Most Citizen Watches have a technology called “Eco-Drive” which is really just a fancy way of saying solar-powered quartz watch. Solar powered watches don’t have a battery that you need to change, but an internal capacitor that will power the watch for several months when fully charged. Casio, and a number of other manufacturers also offer solar powered watches.
A mechanical watch, is a wind-up watch powered by a spring that turns a series of gears and eventually the hands. It is a more traditional technology that goes back several hundred years. “Automatic” mechanical watches are self-winding. The way this works is that a small rotor on the back of the watch’s movement spins around with any movement as you wear your watch. As it spins, it winds a spring, which provides power to the watch. When the spring is fully wound, it will typically power the watch for about 42 hours before it needs to be wound again.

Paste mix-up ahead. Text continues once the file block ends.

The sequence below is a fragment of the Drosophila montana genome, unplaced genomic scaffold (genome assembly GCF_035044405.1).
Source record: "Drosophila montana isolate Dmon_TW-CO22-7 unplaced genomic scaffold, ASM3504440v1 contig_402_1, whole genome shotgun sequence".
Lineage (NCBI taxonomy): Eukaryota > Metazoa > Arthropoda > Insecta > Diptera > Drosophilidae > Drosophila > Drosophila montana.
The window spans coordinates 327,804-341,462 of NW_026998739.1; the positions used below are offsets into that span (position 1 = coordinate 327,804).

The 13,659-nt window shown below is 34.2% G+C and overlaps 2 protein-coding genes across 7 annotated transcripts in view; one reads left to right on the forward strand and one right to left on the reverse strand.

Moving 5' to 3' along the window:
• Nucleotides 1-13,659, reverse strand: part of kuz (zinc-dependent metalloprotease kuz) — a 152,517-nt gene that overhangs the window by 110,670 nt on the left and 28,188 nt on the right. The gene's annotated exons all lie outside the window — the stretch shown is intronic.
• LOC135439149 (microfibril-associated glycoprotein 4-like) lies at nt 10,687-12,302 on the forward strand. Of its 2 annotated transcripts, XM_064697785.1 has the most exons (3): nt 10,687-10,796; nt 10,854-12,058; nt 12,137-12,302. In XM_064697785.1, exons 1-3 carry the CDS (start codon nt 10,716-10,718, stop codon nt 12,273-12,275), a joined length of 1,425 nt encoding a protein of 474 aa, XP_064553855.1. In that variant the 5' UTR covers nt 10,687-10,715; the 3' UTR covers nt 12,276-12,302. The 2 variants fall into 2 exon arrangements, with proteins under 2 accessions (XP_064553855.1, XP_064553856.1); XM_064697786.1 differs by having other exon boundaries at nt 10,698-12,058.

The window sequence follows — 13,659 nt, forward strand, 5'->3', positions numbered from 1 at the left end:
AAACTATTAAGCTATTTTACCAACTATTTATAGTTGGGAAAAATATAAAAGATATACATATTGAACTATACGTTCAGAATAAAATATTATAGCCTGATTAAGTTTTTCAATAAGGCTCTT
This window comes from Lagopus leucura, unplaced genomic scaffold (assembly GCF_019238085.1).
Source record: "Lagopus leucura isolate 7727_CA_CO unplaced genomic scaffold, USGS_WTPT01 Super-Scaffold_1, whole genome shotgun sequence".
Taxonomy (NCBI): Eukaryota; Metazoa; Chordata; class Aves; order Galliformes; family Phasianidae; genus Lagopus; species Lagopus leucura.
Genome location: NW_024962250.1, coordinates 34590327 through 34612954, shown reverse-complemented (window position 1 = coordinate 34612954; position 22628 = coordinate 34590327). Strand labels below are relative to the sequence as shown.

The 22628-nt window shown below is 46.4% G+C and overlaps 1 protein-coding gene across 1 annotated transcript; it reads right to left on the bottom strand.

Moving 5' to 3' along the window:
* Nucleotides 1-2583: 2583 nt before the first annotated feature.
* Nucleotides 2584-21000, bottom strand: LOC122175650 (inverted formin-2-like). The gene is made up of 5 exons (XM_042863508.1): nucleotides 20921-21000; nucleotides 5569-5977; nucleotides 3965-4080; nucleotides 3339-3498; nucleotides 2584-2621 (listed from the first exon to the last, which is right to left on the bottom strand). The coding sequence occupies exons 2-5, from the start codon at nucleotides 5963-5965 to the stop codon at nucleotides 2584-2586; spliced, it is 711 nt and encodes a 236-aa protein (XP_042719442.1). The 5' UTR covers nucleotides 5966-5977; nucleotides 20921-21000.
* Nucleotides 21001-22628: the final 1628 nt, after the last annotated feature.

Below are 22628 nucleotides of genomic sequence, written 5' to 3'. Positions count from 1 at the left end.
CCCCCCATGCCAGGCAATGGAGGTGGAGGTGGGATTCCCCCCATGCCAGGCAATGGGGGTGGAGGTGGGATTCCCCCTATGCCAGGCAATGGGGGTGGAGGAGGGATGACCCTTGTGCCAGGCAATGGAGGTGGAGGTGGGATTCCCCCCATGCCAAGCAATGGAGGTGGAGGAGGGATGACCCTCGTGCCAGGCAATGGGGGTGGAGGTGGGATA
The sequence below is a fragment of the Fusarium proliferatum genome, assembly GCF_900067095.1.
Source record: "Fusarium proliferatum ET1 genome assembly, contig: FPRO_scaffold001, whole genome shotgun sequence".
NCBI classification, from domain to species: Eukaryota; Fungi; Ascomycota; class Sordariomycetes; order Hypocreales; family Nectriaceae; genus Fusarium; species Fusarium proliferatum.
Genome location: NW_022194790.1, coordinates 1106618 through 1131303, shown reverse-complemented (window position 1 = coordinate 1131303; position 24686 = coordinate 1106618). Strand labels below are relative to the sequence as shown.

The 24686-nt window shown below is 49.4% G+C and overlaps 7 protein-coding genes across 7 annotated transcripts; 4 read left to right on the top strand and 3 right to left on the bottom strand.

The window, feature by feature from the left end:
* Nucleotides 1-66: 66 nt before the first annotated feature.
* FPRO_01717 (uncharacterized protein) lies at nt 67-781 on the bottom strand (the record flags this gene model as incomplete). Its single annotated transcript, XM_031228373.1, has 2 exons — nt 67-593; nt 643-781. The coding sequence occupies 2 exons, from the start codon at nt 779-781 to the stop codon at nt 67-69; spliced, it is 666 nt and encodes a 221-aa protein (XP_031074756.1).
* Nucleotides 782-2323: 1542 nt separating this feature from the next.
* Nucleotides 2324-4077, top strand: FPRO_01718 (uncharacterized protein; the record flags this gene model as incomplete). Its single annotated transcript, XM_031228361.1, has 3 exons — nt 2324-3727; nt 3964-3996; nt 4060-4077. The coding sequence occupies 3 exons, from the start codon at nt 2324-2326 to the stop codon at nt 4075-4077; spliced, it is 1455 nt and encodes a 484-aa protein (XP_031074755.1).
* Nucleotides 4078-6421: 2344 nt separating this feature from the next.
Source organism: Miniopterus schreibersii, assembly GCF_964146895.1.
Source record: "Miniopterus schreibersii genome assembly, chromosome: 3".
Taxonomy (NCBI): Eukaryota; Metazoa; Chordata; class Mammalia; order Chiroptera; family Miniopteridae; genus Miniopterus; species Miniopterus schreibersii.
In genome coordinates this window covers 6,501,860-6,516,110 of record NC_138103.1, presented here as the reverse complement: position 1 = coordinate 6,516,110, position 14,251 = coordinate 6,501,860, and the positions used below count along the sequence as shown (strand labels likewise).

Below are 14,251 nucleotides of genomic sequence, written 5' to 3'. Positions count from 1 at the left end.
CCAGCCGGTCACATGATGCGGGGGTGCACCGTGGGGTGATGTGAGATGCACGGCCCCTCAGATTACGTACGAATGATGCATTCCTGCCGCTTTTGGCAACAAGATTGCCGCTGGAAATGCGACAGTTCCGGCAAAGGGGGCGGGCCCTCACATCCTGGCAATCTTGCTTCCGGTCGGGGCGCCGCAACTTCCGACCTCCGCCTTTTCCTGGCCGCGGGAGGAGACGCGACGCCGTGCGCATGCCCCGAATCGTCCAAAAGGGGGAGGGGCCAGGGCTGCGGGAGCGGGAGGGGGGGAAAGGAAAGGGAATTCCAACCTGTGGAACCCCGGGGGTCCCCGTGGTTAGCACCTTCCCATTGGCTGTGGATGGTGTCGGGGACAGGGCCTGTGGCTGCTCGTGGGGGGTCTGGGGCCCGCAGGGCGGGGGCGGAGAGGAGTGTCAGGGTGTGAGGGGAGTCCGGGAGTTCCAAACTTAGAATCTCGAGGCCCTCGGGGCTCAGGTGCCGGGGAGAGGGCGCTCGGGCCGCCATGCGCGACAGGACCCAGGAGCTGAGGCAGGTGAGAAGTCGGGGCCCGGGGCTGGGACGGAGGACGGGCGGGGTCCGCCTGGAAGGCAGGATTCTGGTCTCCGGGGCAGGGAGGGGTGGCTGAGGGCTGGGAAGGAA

Mechanical watches are popular with collectors and watch enthusiasts. Properly maintained, a good quality mechanical watch can last a lifetime and even become an heirloom.
Analog v. Digital. Analog watches are simply watches with moving hands. A digital watch is a watch with a small LED or LCD screen that displays the time in a digital format. Analog watches are considered to be somewhat more elegant and dressy, as well as traditional. The function of an analog watch is usually limited to time, day, date and maybe a stopwatch or an alarm. Digital watches frequently provide much more functionality than analog watches. Some of the newer digital watches are equipped with functions such as electronic compasses, altimeters, barometers, thermometers, timers and multiple alarms.